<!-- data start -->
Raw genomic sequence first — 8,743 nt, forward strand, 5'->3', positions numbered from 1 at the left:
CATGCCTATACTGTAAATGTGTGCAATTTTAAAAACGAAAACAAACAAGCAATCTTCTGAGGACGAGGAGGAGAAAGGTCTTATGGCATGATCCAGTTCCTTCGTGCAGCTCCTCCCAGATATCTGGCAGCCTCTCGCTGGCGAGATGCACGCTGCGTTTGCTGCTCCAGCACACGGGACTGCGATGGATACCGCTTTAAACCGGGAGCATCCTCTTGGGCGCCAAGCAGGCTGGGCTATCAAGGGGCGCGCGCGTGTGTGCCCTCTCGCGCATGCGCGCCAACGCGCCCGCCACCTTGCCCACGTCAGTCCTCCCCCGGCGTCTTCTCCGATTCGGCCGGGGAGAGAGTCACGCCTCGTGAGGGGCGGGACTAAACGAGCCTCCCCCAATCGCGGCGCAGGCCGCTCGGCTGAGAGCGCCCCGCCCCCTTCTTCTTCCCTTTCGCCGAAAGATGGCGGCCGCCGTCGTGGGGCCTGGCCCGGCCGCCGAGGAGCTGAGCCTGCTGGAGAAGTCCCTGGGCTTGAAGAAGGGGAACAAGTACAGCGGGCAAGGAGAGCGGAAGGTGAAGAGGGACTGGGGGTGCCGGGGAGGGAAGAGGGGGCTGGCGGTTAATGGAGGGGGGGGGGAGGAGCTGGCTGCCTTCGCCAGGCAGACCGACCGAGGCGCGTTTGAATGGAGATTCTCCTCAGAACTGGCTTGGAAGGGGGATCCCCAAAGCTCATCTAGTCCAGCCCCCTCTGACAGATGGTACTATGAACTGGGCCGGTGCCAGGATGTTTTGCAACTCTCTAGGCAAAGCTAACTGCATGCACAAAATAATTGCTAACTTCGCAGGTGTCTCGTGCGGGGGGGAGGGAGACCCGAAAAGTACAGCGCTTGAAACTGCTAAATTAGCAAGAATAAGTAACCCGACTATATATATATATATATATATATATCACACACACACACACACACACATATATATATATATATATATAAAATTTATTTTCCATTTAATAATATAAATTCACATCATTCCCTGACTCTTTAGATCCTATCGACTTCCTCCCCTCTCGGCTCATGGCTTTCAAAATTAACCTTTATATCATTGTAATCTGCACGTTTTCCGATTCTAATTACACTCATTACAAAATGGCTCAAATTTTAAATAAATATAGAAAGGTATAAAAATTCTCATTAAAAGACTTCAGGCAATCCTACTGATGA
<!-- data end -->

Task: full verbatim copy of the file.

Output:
Raw genomic sequence first — 8,743 nt, forward strand, 5'->3', positions numbered from 1 at the left:
CATGCCTATACTGTAAATGTGTGCAATTTTAAAAACGAAAACAAACAAGCAATCTTCTGAGGACGAGGAGGAGAAAGGTCTTATGGCATGATCCAGTTCCTTCGTGCAGCTCCTCCCAGATATCTGGCAGCCTCTCGCTGGCGAGATGCACGCTGCGTTTGCTGCTCCAGCACACGGGACTGCGATGGATACCGCTTTAAACCGGGAGCATCCTCTTGGGCGCCAAGCAGGCTGGGCTATCAAGGGGCGCGCGCGTGTGTGCCCTCTCGCGCATGCGCGCCAACGCGCCCGCCACCTTGCCCACGTCAGTCCTCCCCCGGCGTCTTCTCCGATTCGGCCGGGGAGAGAGTCACGCCTCGTGAGGGGCGGGACTAAACGAGCCTCCCCCAATCGCGGCGCAGGCCGCTCGGCTGAGAGCGCCCCGCCCCCTTCTTCTTCCCTTTCGCCGAAAGATGGCGGCCGCCGTCGTGGGGCCTGGCCCGGCCGCCGAGGAGCTGAGCCTGCTGGAGAAGTCCCTGGGCTTGAAGAAGGGGAACAAGTACAGCGGGCAAGGAGAGCGGAAGGTGAAGAGGGACTGGGGGTGCCGGGGAGGGAAGAGGGGGCTGGCGGTTAATGGAGGGGGGGGGGAGGAGCTGGCTGCCTTCGCCAGGCAGACCGACCGAGGCGCGTTTGAATGGAGATTCTCCTCAGAACTGGCTTGGAAGGGGGATCCCCAAAGCTCATCTAGTCCAGCCCCCTCTGACAGATGGTACTATGAACTGGGCCGGTGCCAGGATGTTTTGCAACTCTCTAGGCAAAGCTAACTGCATGCACAAAATAATTGCTAACTTCGCAGGTGTCTCGTGCGGGGGGGAGGGAGACCCGAAAAGTACAGCGCTTGAAACTGCTAAATTAGCAAGAATAAGTAACCCGACTATATATATATATATATATATATATCACACACACACACACACACACATATATATATATATATATATAAAATTTATTTTCCATTTAATAATATAAATTCACATCATTCCCTGACTCTTTAGATCCTATCGACTTCCTCCCCTCTCGGCTCATGGCTTTCAAAATTAACCTTTATATCATTGTAATCTGCACGTTTTCCGATTCTAATTACACTCATTACAAAATGGCTCAAATTTTAAATAAATATAGAAAGGTATAAAAATTCTCATTAAAAGACTTCAGGCAATCCTACTGATGA